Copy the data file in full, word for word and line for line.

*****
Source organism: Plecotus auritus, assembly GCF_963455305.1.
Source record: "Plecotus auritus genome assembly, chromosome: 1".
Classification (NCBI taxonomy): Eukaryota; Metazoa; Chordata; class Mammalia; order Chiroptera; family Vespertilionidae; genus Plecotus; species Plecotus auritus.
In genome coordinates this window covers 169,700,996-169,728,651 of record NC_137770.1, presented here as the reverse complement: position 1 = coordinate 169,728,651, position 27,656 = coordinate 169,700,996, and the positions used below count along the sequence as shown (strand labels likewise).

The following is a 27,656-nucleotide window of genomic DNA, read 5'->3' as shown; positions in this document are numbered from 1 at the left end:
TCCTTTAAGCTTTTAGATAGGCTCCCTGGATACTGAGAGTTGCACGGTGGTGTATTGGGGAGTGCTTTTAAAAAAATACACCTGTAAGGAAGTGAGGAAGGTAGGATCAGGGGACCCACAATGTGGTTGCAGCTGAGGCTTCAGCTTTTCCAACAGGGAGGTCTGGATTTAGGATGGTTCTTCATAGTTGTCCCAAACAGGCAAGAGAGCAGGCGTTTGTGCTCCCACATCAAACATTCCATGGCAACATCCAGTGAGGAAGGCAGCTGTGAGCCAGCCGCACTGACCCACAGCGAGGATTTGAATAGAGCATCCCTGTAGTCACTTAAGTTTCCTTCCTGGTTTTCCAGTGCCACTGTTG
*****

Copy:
Source organism: Plecotus auritus, assembly GCF_963455305.1.
Source record: "Plecotus auritus genome assembly, chromosome: 1".
Classification (NCBI taxonomy): Eukaryota; Metazoa; Chordata; class Mammalia; order Chiroptera; family Vespertilionidae; genus Plecotus; species Plecotus auritus.
In genome coordinates this window covers 169,700,996-169,728,651 of record NC_137770.1, presented here as the reverse complement: position 1 = coordinate 169,728,651, position 27,656 = coordinate 169,700,996, and the positions used below count along the sequence as shown (strand labels likewise).

The following is a 27,656-nucleotide window of genomic DNA, read 5'->3' as shown; positions in this document are numbered from 1 at the left end:
TCCTTTAAGCTTTTAGATAGGCTCCCTGGATACTGAGAGTTGCACGGTGGTGTATTGGGGAGTGCTTTTAAAAAAATACACCTGTAAGGAAGTGAGGAAGGTAGGATCAGGGGACCCACAATGTGGTTGCAGCTGAGGCTTCAGCTTTTCCAACAGGGAGGTCTGGATTTAGGATGGTTCTTCATAGTTGTCCCAAACAGGCAAGAGAGCAGGCGTTTGTGCTCCCACATCAAACATTCCATGGCAACATCCAGTGAGGAAGGCAGCTGTGAGCCAGCCGCACTGACCCACAGCGAGGATTTGAATAGAGCATCCCTGTAGTCACTTAAGTTTCCTTCCTGGTTTTCCAGTGCCACTGTTG